-- The settlement of Denny Bottom was described in 1832 as consisting of ‘broken ground, pig-sties, rude cottages and small enclosures’. Apart from the Hobblies (built in 1569), no buildings survive from that period, but the present layout of the area, with small dwellings clustering close to the rocks, preserves something of its early character. Small scale quarrying and sand digging continued here much later than elsewhere on the Commons, a quarry along Apsley Street being in use as recently as 1914. The Toad Rock Retreat, established around 1880 and subsequently enlarged, was destroyed by fire in 1998 and rebuilt in similar style.
-- First popularized in a local guide in 1810, it is not named until the 1823 edition of
Clifford’s Tunbridge Wells guide. It was fenced and the base strengthened with masonry in 1881-2. The original railings were renovated during the winter of 1993-4. Before geologists were able to explain its origin, it aroused much speculation, including the idea that it was possibly man-made. Some nineteenth century observers believed that it was ‘the remains of an ancient sphinx’, and as late as 1933 H G Wells referred to this idea in his novel
Christina Alberta's Father
. The Toad and other outcrops were in fact eroded into their present forms by wind action during the last Ice Age. As a result of this geological history, the surrounding area was designated a geological Site of Special Scientific Interest in 1992.
DENNY BOTTOM ROCKS
-- In Victorian and Edwardian times visitors to the Toad were liable to be accosted by self-appointed guides who would offer to point out the names of many other rocks in the vicinity. The oldest names appear to be those of the Loaf, the Lion (mentioned in the
1850s) and the Parson’s Nose (painted under this name by Charles Tattershall Dodd in the 1840s, but named the Old Man’s Head on a sketch of 1824 and the Pulpit on Edwardian postcards). Martin and Row's guide
Tunbridge Wells of Today
.1895) provides the only substantial published list (said to be far from complete) but gives no clue to precise locations. As well as the three mentioned in earlier sources, they name the Little Toad, Elephant, Fox’s Hole and Footsteps, located through oral tradition for the present map, as well as the still unlocated Bloodstain, Cradle and Pig’s Head. The Bloodstain, known to other sources as the Bleeding Rock, is generally understood as a spot where dripping water left an iron stain, but no site fitting this description can be pointed out today. Another named rock, the Dog’s Head, is illustrated in a late Victorian print. Edwardian sources mention, as well as some of the above, the Table, Camel, and Double Rock, of which only the former can be identified today. Other names on the present map have been preserved only by oral tradition.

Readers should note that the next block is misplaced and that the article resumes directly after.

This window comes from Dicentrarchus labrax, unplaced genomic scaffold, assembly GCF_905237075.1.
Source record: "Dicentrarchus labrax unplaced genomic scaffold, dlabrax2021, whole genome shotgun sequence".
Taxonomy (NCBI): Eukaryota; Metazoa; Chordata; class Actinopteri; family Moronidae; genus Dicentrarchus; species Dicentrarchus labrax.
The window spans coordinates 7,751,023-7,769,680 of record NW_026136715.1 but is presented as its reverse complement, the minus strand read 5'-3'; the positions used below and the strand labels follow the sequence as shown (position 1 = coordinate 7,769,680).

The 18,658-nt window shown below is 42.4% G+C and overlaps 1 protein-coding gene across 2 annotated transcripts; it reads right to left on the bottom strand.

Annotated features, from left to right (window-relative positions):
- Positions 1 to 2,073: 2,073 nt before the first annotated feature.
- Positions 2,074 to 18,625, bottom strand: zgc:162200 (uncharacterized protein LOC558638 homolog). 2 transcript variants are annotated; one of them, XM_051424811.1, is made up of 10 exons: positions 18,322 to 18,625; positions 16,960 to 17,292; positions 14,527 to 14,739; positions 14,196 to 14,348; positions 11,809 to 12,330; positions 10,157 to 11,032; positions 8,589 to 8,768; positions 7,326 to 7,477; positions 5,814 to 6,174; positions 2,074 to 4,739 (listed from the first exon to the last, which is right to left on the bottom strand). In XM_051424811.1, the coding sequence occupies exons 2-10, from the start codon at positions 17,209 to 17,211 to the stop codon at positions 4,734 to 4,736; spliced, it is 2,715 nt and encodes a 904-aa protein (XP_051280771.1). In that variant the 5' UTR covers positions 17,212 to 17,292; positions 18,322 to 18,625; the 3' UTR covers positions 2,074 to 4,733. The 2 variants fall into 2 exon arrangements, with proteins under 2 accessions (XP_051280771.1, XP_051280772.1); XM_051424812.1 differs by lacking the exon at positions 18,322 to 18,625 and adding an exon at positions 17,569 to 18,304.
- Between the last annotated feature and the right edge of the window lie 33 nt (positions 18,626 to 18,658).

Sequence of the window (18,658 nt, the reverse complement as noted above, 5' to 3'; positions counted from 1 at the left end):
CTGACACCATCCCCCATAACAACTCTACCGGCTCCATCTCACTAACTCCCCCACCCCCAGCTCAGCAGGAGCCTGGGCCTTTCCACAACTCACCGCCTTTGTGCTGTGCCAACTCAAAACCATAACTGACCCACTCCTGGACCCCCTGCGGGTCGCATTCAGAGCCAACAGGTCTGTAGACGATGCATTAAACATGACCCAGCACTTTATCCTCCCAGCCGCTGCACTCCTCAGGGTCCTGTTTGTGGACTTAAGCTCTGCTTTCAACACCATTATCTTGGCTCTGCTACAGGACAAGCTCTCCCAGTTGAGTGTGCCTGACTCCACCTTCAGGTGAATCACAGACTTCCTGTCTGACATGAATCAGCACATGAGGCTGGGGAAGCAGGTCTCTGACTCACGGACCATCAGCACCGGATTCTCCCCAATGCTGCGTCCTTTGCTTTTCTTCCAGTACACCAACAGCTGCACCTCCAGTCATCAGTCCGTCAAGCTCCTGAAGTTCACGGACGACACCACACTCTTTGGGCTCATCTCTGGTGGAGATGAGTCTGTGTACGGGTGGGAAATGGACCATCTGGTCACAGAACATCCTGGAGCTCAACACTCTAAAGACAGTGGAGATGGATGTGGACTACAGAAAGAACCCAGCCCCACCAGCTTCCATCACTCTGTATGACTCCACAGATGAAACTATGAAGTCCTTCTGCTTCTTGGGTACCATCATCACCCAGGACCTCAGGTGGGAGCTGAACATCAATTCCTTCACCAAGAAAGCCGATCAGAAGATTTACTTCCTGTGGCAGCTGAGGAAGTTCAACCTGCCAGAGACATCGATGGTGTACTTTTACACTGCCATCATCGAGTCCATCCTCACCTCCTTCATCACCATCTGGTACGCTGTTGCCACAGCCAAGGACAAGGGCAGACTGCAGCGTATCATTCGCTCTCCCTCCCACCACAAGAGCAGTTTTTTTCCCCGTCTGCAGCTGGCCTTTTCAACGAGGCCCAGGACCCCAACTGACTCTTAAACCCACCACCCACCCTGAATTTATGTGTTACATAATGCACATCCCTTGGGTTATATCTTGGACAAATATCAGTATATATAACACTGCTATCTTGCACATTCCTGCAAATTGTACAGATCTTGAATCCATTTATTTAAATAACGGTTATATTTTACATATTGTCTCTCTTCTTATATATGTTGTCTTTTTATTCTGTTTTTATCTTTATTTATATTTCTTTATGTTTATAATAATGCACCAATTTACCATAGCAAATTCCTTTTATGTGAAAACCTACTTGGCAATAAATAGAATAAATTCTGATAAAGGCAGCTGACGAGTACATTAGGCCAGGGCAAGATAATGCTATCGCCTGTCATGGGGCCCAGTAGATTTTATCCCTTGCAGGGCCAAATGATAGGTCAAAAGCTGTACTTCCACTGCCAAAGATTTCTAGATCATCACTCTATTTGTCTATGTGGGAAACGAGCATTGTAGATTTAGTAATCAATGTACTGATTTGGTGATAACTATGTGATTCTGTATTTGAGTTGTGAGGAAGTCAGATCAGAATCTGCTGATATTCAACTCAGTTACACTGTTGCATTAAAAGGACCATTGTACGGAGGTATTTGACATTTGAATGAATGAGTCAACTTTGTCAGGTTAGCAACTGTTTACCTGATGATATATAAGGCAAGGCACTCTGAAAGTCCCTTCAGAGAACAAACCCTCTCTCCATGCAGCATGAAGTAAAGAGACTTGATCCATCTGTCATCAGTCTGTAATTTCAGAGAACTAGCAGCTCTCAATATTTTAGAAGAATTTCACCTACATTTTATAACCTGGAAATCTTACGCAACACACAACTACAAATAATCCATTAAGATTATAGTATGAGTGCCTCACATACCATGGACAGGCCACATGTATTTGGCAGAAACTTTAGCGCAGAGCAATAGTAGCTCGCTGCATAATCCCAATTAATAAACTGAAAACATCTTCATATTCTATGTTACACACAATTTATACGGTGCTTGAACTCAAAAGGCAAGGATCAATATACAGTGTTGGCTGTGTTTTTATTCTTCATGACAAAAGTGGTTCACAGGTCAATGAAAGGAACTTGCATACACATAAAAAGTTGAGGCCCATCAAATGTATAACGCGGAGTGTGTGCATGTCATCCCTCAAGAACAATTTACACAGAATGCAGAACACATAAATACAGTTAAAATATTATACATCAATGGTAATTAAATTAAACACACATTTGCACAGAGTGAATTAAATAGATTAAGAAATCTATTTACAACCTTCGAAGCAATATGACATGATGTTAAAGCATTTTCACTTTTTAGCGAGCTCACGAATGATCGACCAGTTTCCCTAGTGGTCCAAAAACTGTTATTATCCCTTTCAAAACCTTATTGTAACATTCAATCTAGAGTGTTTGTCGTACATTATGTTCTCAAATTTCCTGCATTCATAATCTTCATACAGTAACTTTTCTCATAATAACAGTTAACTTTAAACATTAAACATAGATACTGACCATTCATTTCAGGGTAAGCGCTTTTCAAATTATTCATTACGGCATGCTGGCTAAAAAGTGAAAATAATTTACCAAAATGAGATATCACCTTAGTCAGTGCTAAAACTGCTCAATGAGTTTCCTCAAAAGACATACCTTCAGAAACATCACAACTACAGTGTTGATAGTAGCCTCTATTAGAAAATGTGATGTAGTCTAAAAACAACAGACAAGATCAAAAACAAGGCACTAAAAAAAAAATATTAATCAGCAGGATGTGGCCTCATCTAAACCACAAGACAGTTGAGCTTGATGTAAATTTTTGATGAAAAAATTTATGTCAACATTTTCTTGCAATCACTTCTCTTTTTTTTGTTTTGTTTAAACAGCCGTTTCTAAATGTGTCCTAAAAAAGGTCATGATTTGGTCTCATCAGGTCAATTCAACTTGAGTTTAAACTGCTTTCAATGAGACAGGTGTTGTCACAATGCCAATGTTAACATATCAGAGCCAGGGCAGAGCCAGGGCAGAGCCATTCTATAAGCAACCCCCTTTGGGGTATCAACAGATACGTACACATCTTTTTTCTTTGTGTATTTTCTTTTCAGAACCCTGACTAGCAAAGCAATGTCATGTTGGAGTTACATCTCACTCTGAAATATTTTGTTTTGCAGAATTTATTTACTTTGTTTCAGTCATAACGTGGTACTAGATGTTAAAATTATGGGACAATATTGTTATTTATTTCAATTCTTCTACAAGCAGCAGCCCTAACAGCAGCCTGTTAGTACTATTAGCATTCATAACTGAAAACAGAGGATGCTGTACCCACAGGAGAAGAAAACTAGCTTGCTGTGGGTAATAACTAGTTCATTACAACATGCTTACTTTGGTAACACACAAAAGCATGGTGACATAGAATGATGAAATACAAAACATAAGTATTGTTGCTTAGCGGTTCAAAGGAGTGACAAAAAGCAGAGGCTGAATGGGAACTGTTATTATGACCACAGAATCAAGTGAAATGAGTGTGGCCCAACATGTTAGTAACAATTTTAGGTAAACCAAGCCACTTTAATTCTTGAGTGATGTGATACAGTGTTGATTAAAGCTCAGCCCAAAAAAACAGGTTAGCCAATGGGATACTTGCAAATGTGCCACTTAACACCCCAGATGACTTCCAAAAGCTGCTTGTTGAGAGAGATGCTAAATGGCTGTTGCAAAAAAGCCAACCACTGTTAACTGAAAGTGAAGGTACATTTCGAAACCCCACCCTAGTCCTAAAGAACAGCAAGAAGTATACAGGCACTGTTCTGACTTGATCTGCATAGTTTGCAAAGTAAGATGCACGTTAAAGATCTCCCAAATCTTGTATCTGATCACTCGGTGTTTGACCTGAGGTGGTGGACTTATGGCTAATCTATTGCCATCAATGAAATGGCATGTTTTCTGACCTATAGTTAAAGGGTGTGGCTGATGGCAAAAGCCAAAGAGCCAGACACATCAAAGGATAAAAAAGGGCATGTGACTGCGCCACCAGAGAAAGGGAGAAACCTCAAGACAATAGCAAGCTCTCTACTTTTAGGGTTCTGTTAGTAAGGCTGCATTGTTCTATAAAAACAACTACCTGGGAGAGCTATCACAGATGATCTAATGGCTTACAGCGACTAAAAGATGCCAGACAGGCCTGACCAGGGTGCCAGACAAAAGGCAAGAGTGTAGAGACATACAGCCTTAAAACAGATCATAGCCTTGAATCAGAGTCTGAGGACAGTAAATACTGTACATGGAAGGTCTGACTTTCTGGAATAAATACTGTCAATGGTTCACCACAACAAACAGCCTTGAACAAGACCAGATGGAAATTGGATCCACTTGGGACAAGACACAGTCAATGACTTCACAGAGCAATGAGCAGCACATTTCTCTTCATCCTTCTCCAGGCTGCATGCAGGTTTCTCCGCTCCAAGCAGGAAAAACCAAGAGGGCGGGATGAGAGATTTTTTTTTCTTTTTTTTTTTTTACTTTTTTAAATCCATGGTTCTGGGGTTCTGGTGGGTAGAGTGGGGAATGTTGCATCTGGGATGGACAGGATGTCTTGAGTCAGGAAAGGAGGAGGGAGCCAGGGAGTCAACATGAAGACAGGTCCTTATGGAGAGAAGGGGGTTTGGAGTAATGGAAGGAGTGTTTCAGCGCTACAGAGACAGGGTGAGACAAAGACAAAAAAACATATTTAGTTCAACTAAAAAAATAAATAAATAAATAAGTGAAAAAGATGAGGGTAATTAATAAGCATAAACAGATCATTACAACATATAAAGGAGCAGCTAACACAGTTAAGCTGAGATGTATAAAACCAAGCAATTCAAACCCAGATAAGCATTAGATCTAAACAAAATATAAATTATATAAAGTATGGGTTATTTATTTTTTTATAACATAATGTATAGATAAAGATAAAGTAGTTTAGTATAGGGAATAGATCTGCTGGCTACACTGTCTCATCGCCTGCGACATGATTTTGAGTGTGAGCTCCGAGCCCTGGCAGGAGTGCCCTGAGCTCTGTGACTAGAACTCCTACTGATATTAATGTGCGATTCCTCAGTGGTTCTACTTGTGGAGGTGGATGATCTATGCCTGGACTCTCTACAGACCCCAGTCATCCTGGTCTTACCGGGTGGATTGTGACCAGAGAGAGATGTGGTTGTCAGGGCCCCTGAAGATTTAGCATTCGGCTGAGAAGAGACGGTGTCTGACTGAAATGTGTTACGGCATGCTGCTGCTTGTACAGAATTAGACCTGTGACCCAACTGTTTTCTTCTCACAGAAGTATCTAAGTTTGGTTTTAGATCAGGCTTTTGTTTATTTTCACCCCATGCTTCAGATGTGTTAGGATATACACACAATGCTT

-- An early twentieth century beauty spot frequently illustrated in town guides, first popularised when in 1905 the Conservators cleared it of undergrowth and provided seats. At the time it was noted that the rock surface there ‘presents different col
ours of a rich and varied character’, although this is not evident today. Bull’s Hollow is the site of a quarry (disused by 1890), named after Robert Bull, a quarryman who worked there and built a cottage in the early nineteenth century. The original cottage, occupied by several generations of the Bull family, was enlarged into its present form in the 1950s. There was a military rifle range here in 1918-19. The rocks of the quarry were first publicized as a site for climbers in 1936.
-- A detached portion of Rusthall Common which today resembles an appendage to Hurst Wood. It is named Steel Green on Bowra's map of 1738.
-- Another early settlement like Denny Bottom, clustered around a small detached portion of the Common. The Green proper is now much reduced in size through road widening but originally boasted a spring and a pond. The pond was filled in in 1899.
TWO YEWS COTTAGE
-- One of the oldest surviving houses in Tunbridge Wells, dating from the mid to late fifteenth century. The main part of the house would have been an open hall prior to alterations around 1600. There is a nineteenth century addition to the original building.
-- The most notable relics of several excavations for marl on Rusthall Common are two depressions which by the 1870s had developed into ponds. A bowling green was established to the south in 1913, but in time the site proved unsatisfactory and no trace remains today. Today the ponds are notable habitats for amphibians. The larger of the two was restored early in 1993, with further work in 1996. In the latter year, efforts were made to restore the second pond, but owing to its small size this is likely to remain a seasonal pool. Marl was a generic term for various kinds of clay which, it was believed, could be employed as fertiliser to make poor local soils more suitable for agriculture. This practise was popularized locally by Gervase Markham in his
Inrichment of the Weald of Kent
(1683). The two ponds seen today are simply the lowest points of a much more extensive, although relatively shallow, excavation whose boundaries can be seen on older maps. Other marl pit sites, some of which are much deeper, can be found north of St Paul's Church, north and north-east of the Cricket Ground, and in the triangle between Tea Garden Lane and Langton Road. Recently restored
. Later view.